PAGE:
Thank you! Everyone says that, don’t they? The readers scared the hell out of me initially. In some ways they still do. Every time I sit down to write, I think to myself, “Is this something anyone else will want to read?” So far, I’ve kept their attention, but I always worry that I might lose it.

So again, thank you for sticking with me.

Mageborn #3
Cover links
to Amazon.com
Why did you choose to write in the fantasy genre?
I love fantasy and science fiction for the same reasons. In both cases the stories contain elements of the fantastic, though they have different rules and thresholds for believability. Of the two, fantasy provides the most freedom for expression. Almost anything is possible, provided you can come up with a consistent and credible framework for it. That allows the writer to explore the human condition in some very extreme environments and situations.

The drawback (which is true of all fiction, but particularly fantasy), is that because you are dealing with the fantastic, everything needs to remain internally consistent and logical. With non-fiction things don’t always make sense, they simply are. The story is about facts. With fantasy it is important that characters have believable motivations and display reasonable actions.

Because I include many events from my own life, some of my characters do unexpected things… things which may not be quite as logical as they should be for a fantasy story. I’ve tried to blend elements of my non-fictional life, into a fantasy setting. The reader will be the final judge regarding whether I did it well or not.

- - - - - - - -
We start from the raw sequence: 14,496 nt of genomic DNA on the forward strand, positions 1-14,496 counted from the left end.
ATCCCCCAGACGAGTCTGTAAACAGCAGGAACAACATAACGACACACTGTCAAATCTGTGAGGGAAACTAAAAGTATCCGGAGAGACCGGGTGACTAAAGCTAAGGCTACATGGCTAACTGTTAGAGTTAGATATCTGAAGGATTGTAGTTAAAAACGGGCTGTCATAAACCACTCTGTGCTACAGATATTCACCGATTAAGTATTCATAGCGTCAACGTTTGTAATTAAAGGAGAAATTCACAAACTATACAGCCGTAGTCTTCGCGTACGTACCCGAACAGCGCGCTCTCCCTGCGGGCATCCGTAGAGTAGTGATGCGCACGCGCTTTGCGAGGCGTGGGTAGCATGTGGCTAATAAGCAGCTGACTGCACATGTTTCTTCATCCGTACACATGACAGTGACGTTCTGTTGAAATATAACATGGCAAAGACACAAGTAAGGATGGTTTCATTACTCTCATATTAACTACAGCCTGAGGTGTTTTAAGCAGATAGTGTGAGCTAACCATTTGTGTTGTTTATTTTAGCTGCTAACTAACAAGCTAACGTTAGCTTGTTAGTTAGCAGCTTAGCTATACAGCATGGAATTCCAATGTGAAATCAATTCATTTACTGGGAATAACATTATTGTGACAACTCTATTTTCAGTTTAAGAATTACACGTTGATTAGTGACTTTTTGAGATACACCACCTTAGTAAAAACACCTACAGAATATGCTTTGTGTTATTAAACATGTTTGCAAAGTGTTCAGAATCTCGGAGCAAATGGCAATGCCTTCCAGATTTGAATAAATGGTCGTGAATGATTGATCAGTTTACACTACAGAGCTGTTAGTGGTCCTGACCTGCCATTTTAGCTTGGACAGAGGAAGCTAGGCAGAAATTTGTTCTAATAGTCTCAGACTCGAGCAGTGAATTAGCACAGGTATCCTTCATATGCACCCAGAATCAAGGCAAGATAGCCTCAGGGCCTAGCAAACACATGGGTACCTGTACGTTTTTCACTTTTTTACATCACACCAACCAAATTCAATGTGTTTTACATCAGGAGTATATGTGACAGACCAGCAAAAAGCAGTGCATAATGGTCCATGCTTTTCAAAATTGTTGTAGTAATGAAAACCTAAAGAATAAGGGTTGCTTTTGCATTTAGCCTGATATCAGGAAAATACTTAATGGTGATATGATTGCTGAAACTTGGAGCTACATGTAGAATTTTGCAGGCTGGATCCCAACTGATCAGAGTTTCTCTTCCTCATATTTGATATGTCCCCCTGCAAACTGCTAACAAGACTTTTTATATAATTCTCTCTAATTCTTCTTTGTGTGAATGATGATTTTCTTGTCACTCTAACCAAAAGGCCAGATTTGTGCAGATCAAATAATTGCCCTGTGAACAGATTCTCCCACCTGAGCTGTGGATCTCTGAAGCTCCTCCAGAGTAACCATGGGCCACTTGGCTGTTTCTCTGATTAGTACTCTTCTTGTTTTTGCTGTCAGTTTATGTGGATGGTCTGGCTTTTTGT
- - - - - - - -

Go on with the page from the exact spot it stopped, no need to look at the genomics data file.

Do you also read? What sort of books?
I’ve read thousands of books. My pleasure reading has almost always consisted of fantasy and science fiction novels. It would take me a long time to list all my favorites. Robert Heinlein, Patrick Rothfuss, David Eddings… we really don’t have time here for a proper conversation on the topic.

Aside from, fiction, I enjoy physics and philosophy books.

How did you learn to write?
I’m not sure. I think I’ve just read so much that it happens like breathing for me. I’ve always had a very instinctive grasp of the language. My biggest problem is underuse of commas, which my new editor has repeatedly pointed out to me.

What are your thoughts on self-publishing vs. traditional publishing?
For a new writer, the biggest problem is getting people to read your work. The process is very different depending upon whether you try self-publishing or traditional publishing. In both cases, it is important that the writing is good, but in self-publishing the primary arbiter is the reader.

Self-publishing is much more democratic, but it is still just as hard to be seen and noticed. I think the nicest thing about it is that the author keeps a large percentage of the profits.

Mageborn #4
Cover links
to Amazon.com
Do you have any more books being released soon?
By the time this interview is posted my latest book, The God-Stone War, should be burning up the sales charts (I hope). I plan to finish the series within another year (book 5) and then move on to prequels.

Is there anything else you’d like to tell us about yourself or your books?
The most wonderful part of this whole process was discovering how many people really connect with what I consider my inner dialogue. Since I wrote the books in first person the inner voice of the main character is frequently on center stage. For me, that meant putting myself into his shoes and then relating what my inner thoughts were.

Finding out that so many people felt a rapport with Mordecai’s thoughts and feelings has made me in turn, feel very connected to the readers.

What great thoughts! Thank You, Michael!